Mises Daily Articles
Should We Buy Only Locally Grown Produce?
While preparing to lead a discussion of the merits of trade with first-year students last fall, I came across a depressing headline in the Wall Street Journal. At the time, the Republicans were expressing skepticism about free trade. As a signatory to a petition to protest Hoover-era trade policies (like the Smoot-Hawley Tariff), I was dismayed. The implications of a shift away from free trade are several, first for wealth creation and second for environmental conservation.
One of the "key elements" of economics is that trade creates wealth. Wealth is whatever people value, but trade allows us to produce either more material goods with the same resources or the same material goods with fewer resources. While it does not profit a man to gain the world but lose his soul, trade increases our ability to produce goods and services and therefore increases our range of opportunities.
One barrier to trade is the rent-seeking activity of various interest groups. Specialization is taken to be "good" for firms in the comparatively advantaged industry, but bad for those outside that industry. In his essay "Ricardo's Difficult Idea," Paul Krugman explains the logic of comparative advantage by pointing out that wages are set in national labor markets. Thus, factors of production will flow to the industry in which returns are highest — and this will be the industry in which the area has a comparative advantage.
Suppose, for example, that we further open trade with Canada and allow more Canadian maple syrup imports while exporting more oranges. In the short run, it may well be the case that domestic syrup producers suffer some hardship, but over time, resources will flow toward production of the commodity in which Americans have a comparative advantage — in this case, oranges. Incomes will be higher: both American and Canadian workers can consume more syrup and more oranges using the same resources.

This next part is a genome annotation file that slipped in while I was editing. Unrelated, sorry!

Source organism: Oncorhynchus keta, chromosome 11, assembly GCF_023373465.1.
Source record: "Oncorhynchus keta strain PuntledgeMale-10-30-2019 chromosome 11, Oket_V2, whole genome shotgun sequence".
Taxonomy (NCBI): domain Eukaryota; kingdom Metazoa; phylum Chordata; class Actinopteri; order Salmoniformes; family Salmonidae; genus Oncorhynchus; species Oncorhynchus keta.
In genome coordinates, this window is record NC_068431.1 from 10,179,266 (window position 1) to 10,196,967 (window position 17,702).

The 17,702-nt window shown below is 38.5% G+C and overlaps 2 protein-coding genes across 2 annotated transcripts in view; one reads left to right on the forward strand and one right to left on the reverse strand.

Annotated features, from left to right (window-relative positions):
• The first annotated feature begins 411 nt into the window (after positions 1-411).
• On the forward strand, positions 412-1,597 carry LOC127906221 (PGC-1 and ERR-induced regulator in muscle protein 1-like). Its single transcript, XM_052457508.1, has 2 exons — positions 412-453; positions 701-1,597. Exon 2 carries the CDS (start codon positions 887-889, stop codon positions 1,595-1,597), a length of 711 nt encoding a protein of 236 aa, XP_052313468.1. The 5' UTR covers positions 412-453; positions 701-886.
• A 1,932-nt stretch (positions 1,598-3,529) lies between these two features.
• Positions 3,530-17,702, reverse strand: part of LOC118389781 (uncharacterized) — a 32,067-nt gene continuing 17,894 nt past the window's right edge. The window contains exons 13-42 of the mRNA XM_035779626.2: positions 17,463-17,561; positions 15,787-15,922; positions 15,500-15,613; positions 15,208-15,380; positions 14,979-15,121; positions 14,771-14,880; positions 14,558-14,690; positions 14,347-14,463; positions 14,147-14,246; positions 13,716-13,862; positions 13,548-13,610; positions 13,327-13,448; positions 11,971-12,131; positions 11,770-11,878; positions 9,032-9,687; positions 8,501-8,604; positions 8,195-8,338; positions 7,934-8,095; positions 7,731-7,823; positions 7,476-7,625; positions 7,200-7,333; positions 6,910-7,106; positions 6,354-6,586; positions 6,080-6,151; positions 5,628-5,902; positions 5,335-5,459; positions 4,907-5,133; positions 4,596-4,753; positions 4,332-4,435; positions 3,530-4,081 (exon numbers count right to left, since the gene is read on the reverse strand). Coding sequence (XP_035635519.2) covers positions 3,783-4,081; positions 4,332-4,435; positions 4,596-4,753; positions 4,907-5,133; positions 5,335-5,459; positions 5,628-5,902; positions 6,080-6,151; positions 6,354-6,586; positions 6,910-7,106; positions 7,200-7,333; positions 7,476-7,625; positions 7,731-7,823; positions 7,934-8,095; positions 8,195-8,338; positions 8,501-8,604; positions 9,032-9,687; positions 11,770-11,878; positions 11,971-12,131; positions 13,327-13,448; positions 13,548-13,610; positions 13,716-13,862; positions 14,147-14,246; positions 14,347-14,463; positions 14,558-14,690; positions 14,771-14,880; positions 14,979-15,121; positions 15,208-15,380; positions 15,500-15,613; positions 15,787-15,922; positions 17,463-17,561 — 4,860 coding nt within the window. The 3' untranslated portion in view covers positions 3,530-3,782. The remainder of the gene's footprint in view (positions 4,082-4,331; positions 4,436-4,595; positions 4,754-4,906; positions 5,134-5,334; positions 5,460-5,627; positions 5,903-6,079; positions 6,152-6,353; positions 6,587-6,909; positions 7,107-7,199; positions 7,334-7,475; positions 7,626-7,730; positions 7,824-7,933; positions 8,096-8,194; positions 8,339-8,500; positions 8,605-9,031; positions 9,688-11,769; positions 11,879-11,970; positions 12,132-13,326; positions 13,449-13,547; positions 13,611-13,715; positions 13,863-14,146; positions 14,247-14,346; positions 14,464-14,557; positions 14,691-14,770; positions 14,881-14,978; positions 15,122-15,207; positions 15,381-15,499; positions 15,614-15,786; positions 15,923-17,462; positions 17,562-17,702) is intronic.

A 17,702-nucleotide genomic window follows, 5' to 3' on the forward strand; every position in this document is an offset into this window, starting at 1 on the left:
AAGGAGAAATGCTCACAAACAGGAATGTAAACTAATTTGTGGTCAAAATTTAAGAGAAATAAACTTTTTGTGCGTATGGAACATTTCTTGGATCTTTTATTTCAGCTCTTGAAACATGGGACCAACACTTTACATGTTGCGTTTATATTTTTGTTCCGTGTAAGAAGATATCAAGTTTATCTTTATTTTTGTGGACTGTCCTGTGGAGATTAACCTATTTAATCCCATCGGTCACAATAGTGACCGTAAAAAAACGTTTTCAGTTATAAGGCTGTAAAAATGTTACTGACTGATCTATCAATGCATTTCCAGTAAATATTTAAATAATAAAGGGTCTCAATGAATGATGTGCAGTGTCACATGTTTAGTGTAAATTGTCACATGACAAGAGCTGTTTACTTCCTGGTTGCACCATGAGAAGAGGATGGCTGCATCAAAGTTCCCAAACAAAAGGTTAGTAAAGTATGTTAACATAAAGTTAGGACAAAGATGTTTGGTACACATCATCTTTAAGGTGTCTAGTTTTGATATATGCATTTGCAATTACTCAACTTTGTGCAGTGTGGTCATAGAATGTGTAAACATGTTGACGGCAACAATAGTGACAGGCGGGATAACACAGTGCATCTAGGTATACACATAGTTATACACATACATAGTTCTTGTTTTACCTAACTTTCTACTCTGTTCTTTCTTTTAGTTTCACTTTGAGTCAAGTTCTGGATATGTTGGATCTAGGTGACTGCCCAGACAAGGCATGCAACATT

Trade here is relevant to a political and cultural movement that has been gathering steam in the United States and abroad: the movement to eat locally grown foods on the grounds that doing so conserves resources. I remember reading an article in the New York Times several years ago in which the author questioned the wisdom of shipping apricots from California when they could be grown in New York. The key buzzword here is "sustainability." The idea is that certain kinds of agriculture, particularly locally grown organic, are "sustainable" while other forms of agriculture, such as large industrial farms, are not. However, the net "carbon footprint" from an orange grown in California and shipped from Memphis is likely to be lower than the net carbon footprint from an orange grown in Memphis. Indeed, this is almost certainly the case as oranges would likely grow in Memphis only under very specific greenhouse conditions.
Let's suppose that people do decide to "buy local" with the goal of saving the world and reducing their carbon footprint. This will increase the demand for locally grown foods, but it will also have an unintended and likely deleterious consequence; it will increase the demand for farm implements and labor.
Since the decision to buy locally is essentially the decision to forsake comparative advantage, every unit of agricultural output will be more resource intensive than it would be under specialization, division of labor, and trade.
In other words, each additional unit of output will require more resources than it would under trade. To take a concrete example, this means that the cultivation of spinach in Memphis will require more fertilizer, more rakes, more tillers, and more hoes than the cultivation of spinach in California. Producing these implements will (again) require resources, which will require specialization and trade. We could push the problem back a step and say that we should only use locally produced implements, but we can only regress so far before we run into an obvious problem of definition (how "local" is "local"?), resource constraints (different regions have different natural endowments), and widespread destruction (denuded forests and gouged lands as people assemble locally produced stone tools for cultivation).
"Buy local" is, at its logical limit, a prescription for poverty and starvation.
This illustrates another "key element" of economics. According to Henry Hazlitt, the "art of economics" consists of tracing the effect of any policy to all groups rather than its effect on specialized interests. Buying local may be good for some local farmers and it may soothe the conscience of the social progressive, but the longer-run, hidden consequences will be undesirable and injurious.